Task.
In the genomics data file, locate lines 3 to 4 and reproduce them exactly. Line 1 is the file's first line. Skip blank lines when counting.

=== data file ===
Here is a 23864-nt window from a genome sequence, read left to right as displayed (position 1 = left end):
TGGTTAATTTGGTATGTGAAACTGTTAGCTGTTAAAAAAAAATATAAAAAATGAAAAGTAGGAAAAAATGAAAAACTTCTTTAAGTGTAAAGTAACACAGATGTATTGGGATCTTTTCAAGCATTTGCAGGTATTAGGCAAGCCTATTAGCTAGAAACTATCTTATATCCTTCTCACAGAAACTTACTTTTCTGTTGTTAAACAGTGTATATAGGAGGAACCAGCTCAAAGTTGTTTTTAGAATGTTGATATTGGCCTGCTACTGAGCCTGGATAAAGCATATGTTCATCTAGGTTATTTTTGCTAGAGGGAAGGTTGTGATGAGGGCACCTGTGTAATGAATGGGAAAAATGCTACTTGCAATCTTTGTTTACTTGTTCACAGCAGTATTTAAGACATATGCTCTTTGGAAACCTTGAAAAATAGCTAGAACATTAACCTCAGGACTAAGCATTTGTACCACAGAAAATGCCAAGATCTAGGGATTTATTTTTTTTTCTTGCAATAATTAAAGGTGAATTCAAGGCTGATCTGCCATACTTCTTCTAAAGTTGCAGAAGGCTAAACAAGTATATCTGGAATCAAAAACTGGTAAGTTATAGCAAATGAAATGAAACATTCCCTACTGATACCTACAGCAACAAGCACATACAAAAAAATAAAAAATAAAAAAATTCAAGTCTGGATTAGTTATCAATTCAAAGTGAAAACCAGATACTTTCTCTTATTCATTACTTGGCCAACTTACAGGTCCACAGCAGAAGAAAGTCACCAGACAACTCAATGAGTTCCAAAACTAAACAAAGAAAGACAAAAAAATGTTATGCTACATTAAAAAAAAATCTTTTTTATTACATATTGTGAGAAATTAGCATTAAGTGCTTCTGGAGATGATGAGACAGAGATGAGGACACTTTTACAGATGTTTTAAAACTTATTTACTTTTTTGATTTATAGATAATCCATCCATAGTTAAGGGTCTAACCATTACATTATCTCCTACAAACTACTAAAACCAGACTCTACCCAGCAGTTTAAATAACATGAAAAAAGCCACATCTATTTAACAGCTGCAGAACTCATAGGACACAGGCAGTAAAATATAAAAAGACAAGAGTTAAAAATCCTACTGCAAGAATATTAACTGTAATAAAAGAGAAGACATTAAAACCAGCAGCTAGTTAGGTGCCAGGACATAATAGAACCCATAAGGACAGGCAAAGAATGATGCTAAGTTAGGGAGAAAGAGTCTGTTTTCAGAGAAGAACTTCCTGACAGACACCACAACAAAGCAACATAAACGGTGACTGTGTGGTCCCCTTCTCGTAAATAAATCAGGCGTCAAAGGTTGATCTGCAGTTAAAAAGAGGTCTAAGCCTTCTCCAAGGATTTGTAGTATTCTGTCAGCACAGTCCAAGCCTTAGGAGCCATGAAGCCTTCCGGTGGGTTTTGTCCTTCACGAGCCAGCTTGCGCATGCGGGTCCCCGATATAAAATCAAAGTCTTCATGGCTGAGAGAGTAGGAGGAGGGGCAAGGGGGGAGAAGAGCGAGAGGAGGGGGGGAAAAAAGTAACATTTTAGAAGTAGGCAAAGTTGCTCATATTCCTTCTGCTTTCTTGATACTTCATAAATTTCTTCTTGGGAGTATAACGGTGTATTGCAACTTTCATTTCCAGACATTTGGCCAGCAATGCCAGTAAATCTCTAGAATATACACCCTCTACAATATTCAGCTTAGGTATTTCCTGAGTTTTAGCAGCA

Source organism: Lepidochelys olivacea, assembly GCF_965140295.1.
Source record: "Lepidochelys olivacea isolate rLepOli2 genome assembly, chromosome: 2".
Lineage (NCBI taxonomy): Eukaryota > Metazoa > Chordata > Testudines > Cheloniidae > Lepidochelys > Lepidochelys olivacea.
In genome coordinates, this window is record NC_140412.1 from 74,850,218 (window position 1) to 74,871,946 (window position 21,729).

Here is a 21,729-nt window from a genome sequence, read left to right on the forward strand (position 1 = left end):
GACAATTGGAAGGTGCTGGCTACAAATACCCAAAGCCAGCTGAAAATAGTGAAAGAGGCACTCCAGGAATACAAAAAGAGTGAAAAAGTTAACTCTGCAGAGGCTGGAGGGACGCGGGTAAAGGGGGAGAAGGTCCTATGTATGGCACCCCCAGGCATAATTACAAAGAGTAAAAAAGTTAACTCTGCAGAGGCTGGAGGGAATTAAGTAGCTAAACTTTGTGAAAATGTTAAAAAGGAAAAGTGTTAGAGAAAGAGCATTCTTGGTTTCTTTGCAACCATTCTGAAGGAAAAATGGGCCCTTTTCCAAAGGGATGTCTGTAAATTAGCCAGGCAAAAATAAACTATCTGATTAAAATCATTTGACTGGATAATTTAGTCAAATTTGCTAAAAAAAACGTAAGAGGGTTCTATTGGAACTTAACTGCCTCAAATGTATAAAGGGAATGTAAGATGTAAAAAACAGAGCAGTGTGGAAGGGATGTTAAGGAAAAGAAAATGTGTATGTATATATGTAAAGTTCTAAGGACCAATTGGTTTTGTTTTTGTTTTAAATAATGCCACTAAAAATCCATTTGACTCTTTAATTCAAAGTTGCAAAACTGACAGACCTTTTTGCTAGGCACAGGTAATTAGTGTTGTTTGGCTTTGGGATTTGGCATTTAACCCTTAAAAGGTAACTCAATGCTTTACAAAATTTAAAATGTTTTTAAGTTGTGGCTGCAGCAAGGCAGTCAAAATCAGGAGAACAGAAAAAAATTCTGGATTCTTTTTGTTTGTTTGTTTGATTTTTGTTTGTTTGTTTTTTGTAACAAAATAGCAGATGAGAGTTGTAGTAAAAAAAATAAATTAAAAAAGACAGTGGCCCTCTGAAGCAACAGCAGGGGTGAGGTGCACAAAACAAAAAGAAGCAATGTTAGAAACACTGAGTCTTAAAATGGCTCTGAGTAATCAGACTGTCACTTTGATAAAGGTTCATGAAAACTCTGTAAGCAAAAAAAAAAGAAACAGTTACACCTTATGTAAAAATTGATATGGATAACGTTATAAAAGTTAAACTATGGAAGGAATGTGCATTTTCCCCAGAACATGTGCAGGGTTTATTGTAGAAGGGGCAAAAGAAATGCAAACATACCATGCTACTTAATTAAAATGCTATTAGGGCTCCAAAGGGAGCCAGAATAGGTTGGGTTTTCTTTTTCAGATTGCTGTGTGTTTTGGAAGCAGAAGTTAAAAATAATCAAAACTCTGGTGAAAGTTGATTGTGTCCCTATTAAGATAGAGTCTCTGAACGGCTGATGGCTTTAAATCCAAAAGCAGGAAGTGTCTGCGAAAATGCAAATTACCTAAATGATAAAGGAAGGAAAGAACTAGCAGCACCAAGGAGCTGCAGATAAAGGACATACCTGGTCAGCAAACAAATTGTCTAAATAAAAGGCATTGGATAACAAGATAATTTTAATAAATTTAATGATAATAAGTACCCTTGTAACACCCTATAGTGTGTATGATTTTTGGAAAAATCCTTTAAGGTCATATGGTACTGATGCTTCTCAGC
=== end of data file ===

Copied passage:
Source organism: Lepidochelys olivacea, assembly GCF_965140295.1.
Source record: "Lepidochelys olivacea isolate rLepOli2 genome assembly, chromosome: 2".